Designing for such a wide range of gain may sound difficult, but it's actually not. There are basically two cases. When the transistor is used as a switch, then some minimum base current, computed from the minimum guaranteed gain, will drive it into saturation. If the gain is higher, then the transistor will just be more into saturation at the same base current, but all the voltages across it and currents through it will still be pretty much the same. Put another way, the rest of the circuit (except for unusual cases) won't be able to tell the difference between the transistor driven 2x or 20x into saturation.

When the transistor is used in it's "linear" region, then negative feedback is used to convert the large and unpredictable gain to a smaller but well controlled gain. This is the same principle used with opamps. The DC and AC feedback may be different, with the first setting the *operating point*, sometimes referred to as *biasing* the transistor, and the second controlling what happens when the desired signal is passed through the circuit.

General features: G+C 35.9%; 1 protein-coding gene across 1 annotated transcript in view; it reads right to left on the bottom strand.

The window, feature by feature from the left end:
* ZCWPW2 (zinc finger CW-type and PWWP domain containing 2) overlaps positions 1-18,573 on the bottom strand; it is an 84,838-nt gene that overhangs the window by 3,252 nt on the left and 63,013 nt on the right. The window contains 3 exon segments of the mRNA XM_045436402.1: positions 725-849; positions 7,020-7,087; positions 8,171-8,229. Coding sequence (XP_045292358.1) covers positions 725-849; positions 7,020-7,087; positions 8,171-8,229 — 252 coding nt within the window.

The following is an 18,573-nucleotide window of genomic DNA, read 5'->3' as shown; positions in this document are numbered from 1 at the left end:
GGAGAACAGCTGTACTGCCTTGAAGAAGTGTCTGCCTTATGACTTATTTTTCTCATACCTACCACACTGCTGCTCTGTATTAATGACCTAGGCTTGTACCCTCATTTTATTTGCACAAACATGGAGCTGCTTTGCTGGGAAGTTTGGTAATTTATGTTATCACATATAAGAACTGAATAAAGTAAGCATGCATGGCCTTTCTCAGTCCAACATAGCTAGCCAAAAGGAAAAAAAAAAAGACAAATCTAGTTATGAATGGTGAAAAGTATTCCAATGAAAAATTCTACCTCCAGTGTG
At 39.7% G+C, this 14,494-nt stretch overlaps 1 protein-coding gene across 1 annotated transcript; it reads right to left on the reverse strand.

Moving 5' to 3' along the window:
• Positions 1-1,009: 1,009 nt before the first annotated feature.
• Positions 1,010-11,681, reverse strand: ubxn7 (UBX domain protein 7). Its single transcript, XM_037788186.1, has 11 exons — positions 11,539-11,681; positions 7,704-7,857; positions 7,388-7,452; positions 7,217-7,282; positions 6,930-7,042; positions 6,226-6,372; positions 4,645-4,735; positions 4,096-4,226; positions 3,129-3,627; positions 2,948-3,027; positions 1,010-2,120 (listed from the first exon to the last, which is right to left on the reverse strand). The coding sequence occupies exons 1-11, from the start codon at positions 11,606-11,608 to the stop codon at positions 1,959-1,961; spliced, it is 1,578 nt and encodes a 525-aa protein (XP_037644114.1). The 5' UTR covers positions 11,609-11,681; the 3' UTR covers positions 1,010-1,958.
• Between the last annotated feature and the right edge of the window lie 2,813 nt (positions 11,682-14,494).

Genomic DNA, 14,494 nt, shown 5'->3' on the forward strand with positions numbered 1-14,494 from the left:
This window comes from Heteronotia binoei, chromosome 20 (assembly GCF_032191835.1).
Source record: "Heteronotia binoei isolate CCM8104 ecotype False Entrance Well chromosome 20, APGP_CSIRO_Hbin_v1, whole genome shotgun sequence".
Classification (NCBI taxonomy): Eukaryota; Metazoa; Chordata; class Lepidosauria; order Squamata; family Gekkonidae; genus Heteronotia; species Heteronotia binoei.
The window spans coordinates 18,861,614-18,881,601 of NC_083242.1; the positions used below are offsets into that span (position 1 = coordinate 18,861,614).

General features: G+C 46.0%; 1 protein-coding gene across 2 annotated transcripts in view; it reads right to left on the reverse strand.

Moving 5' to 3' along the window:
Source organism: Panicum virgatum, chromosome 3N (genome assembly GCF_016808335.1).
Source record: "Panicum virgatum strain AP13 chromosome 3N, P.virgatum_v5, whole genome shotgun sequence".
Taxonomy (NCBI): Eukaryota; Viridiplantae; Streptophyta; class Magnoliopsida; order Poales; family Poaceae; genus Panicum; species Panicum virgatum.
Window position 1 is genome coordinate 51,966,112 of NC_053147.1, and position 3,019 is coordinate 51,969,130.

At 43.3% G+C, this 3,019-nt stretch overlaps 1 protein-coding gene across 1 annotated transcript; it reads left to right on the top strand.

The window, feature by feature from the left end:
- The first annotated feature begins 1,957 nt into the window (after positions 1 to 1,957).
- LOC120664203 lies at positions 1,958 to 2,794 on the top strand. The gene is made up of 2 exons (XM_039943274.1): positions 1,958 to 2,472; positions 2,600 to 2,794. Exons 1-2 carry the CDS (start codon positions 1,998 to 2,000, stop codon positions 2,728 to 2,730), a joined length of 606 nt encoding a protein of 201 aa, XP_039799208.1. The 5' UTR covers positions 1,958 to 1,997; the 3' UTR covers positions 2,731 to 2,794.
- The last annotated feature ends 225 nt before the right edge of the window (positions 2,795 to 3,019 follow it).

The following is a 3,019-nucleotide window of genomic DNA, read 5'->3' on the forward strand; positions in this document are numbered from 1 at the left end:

## Added:

Here is a example circuit that is tolerant of a wide range of transistor gain. It will amplify small audio signals by about 10x, and the output will be around 6 V.

To solve this manually, it's probably easiest to do it iteratively. Start by assuming OUT is 6V, and work from there. Since the gain is infinite, there is no base current, and the base voltage is set directly by the R1-R2 divider from whatever OUT is. The divider has a gain of 1/6, so the base is at 1.00 V. Minus the B-E drop of 600 mV, that puts the emitter at 400 mV, and the emitter and collector currents at 400 µA. The R1-R2 path draws 50 µA, so the total drawn from OUT it 450 µA, so the drop across R3 is 4.5 V, so OUT is at 7.5 V. Now go through the above calculations again assuming OUT is 7.5 V, and maybe one more time after that. You will see the results converge rapidly.

This is actually one of the few cases a simulator is useful. The main problem with simulators is that they give you very accurate and authoritative looking answers despite the input parameters being vague. However, in this case we want to see the affect of changing just the transistor gain, so a simulator can take care of all the drudge work for us, as performed above. It's still useful to go through the process in the previous paragraph once to get a feel for what is going on, as apposed to just looking at the results of a simulation to 4 decimal places.